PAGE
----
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China zeroing in on Japan’s leading-edge tech

  • May 14, 2020
  • , The Japan News , 12:57 p.m.
  • English Press

A Chinese-language report titled “A list of core technologies not acquired by China” was brought to the Japanese government around early 2019.


Said to have been compiled by a person, who works with a major Chinese investment fund, the list enumerates 63 industrial technologies not possessed by China, and the names of foreign companies and research institutes, including some in Japan, that possess them. They included the following:

“Semiconductor materials: Japanese companies hold a more than 50 percent share of 14 important categories, including photoresist.”


“Carbon fibers: Manufactured exclusively by Toray Industries, Inc., Toho Tenax Co. and Mitsubishi Rayon Co., all of Japan. Currently high-strength T800 cannot be mass-produced completely in China.”


Reflecting on the reaction to the list, a high-ranking Japanese government source said: “China has made a thorough survey of foreign cutting-edge technology to be acquired in line with its ‘Made in China 2025’ strategy. It’s a list of targeted technologies.”


“Made in China 2025” is a high-tech strategy announced by the Chinese government in 2015. Aimed at turning China into a “manufacturing power” by 2025, the strategy lists next-generation information technology, robotics and new materials as 10 priority fields for realizing domestic production.


Doshisha University Prof. Yuzo Murayama, who is knowledgeable about engineering management, warned about China’s moves. “It won’t be surprising if the listed Japanese firms become targets at anytime,” Murayama said.


The first methods that come to mind for technical acquisition are corporate acquisitions, business tie-ups and the headhunting of engineers.


Yangtze Memory Technologies Co. (YMTC), a major Chinese semiconductor maker headquartered in the city of Wuhan, Hubei Province, where the new coronavirus infection broke out, announced on April 13 that it had successfully developed world-class high-spec flash memory. The announcement came only five days after the lockdown of Wuhan City was lifted.


YMTC is a subsidiary of IT giant Tsinghua Unigroup, whose parent organization is Tsinghua University, the alma mater of President Xi Jinping. YMTC was founded as recently as in 2016.


Tsinghua Unigroup is said to have grown rapidly due to such methods as the acquisition of U.S. firms and headhunting a group of Taiwan engineers and executives of Japanese semiconductor companies. Unigroup tried in vain to acquire Toshiba Memory Corp. (currently Kioxia Corp.) of Japan and Micron Technology, Inc. of the United States. It receives financial support from the Chinese government.


Corporate acquisitions and investments in the United States about which there are security concerns are blocked by the Committee on Foreign Investment in the United States (CFIUS).


Chaired by the Treasury secretary, the CFIUS consists of officials from an intelligence section of the Director of National Intelligence in addition to those from the departments of defense, state and commerce. By making full use of background information regarding the Chinese military, the United States has thoroughly implemented measures to exclude risky Chinese firms.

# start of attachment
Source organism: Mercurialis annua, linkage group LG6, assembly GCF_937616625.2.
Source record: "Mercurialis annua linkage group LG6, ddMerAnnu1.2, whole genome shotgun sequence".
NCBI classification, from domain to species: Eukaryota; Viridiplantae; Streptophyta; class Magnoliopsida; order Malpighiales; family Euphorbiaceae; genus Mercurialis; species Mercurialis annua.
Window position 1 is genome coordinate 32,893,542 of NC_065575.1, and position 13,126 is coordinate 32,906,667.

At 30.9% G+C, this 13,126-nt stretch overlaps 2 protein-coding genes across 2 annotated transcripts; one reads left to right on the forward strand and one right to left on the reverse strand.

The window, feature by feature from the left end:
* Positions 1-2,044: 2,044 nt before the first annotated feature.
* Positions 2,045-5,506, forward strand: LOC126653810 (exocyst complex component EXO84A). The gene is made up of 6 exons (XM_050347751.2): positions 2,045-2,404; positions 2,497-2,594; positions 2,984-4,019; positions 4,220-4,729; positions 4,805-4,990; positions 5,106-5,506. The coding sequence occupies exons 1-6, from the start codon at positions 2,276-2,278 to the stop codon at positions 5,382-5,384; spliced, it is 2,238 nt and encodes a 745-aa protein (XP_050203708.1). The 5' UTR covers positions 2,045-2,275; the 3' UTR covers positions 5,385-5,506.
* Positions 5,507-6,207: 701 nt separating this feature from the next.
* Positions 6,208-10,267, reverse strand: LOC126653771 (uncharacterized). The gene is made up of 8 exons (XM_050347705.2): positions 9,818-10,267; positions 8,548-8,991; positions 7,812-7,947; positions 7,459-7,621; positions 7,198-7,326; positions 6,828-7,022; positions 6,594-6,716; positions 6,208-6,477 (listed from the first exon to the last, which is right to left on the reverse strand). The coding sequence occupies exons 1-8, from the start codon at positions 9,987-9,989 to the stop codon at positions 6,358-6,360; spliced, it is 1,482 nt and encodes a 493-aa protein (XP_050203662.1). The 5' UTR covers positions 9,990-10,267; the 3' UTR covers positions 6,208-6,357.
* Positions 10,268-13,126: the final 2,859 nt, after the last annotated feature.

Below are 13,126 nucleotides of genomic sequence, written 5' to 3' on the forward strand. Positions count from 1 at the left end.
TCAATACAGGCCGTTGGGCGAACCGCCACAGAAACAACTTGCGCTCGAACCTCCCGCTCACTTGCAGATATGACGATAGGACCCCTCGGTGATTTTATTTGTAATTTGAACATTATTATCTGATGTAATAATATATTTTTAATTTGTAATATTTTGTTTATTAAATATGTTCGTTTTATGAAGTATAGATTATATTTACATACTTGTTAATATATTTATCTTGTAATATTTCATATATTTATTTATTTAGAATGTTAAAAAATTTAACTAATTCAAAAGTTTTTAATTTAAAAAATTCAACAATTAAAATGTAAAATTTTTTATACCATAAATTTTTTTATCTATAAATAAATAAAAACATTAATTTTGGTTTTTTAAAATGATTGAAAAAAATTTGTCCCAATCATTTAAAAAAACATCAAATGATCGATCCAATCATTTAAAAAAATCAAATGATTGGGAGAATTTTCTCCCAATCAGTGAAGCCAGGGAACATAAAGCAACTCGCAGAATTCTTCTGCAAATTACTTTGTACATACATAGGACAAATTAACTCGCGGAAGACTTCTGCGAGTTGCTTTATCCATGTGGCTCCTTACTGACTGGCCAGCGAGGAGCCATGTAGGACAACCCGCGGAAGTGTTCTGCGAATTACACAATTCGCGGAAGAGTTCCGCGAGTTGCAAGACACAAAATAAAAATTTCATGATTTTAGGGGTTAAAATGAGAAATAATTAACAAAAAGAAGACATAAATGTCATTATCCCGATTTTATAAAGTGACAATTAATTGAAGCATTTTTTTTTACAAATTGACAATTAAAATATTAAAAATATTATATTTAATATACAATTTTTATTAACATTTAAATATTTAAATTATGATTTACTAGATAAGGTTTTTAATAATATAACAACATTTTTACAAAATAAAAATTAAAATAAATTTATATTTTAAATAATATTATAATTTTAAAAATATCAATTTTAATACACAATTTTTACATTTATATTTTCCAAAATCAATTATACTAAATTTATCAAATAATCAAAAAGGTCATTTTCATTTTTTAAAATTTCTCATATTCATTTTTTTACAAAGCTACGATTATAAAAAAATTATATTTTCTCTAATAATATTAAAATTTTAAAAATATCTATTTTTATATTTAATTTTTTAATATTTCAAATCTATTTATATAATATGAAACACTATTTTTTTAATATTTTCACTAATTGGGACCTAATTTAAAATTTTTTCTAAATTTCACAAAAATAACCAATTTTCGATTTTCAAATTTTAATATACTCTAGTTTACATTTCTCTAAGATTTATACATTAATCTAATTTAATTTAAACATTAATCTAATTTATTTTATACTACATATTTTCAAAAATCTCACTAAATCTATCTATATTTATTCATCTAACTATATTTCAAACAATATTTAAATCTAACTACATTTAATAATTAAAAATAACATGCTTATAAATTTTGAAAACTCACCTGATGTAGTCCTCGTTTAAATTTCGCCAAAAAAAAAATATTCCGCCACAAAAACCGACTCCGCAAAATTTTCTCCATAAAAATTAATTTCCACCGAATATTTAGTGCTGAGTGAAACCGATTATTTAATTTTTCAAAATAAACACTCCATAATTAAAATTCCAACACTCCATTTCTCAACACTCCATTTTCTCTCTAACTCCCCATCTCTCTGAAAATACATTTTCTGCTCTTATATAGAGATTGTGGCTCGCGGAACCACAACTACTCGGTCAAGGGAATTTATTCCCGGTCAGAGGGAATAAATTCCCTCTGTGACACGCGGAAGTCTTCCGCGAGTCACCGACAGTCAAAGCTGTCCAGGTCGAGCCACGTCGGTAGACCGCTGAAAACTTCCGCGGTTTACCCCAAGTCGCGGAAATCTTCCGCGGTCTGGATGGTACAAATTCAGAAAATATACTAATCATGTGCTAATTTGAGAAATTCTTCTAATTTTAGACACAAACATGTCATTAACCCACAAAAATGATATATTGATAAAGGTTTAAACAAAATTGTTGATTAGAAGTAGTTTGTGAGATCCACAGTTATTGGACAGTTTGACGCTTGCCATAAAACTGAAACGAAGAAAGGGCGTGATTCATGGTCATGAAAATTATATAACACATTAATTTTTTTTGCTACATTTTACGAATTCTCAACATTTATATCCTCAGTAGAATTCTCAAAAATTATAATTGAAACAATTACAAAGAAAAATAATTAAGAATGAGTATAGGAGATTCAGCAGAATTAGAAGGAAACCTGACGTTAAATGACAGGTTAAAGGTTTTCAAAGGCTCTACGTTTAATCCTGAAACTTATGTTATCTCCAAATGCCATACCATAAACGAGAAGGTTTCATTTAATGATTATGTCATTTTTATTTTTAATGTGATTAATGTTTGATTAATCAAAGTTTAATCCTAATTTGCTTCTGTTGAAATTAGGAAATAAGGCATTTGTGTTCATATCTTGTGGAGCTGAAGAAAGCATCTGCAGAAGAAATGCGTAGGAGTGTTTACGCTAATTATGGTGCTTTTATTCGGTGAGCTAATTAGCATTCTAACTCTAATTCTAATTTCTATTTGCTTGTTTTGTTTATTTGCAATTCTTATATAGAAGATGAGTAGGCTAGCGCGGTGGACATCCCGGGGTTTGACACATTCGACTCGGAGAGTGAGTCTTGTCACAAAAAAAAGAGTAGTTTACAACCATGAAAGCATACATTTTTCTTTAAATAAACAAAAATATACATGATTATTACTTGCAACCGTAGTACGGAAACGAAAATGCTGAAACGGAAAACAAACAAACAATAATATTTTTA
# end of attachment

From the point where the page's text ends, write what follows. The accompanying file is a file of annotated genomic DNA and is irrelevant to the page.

In the case of Japan, however, foreign capital participation bids are scrutinized based on laws that differ according to the type of industry. With a mobile phone company, for example, applications are screened in line with the Telecommunications Business Law.


These industrial laws do not provide regulations to block foreign firms’ participation for security reasons, thus making Japan’s regulation system appear like a patchwork containing holes.


By at long last revising the Foreign Exchange and Foreign Trade Law, which regulates foreign firms’ capital investment in and acquisition of Japanese firms, Japan has expanded the scope of surveillance on foreign ownership. Under the revised law, foreign investors buying a stake of 1% or more in Japanese firms face pre-screening, compared with the previous threshold of 10%.


However, compared with U.S. regulations that give the CFIUS strong power to punish violating companies regardless of the type of industry and retrospectively, Japanese law only allows orders to sell shareholdings to be issued ex post facto in certain designated industries.


After the spread of the novel coronavirus, it was discovered that the manufacture of curative drugs and artificial respirators had not been included in the designated industries. The government is hurriedly examining stricter regulations, but there is no denying that this is a makeshift response. A former administrative vice minister of a government office in charge of economic matters lamented that “Japan has almost no ‘weapons’ with which it can counter China’s expansion of its technical supremacy.”


Some are calling for legal arrangements that would allow Japan to take comprehensive measures to ensure economic security, as is done by the United States.


But unlike the United States, which is far from China geographically, there is less atmosphere in Japan to permit an economic war with Japan.


The Prime Minister’s Office and the National Security Secretariat also take a cautious stance, saying that drafting a law on the premise of targeting specific country would excessively provoke China.


The National Security Secretariat’s economic department, which was inaugurated in April, is being tested as to whether it can strike a balance between promoting economic activities with China and maintaining technological supremacy over the country.


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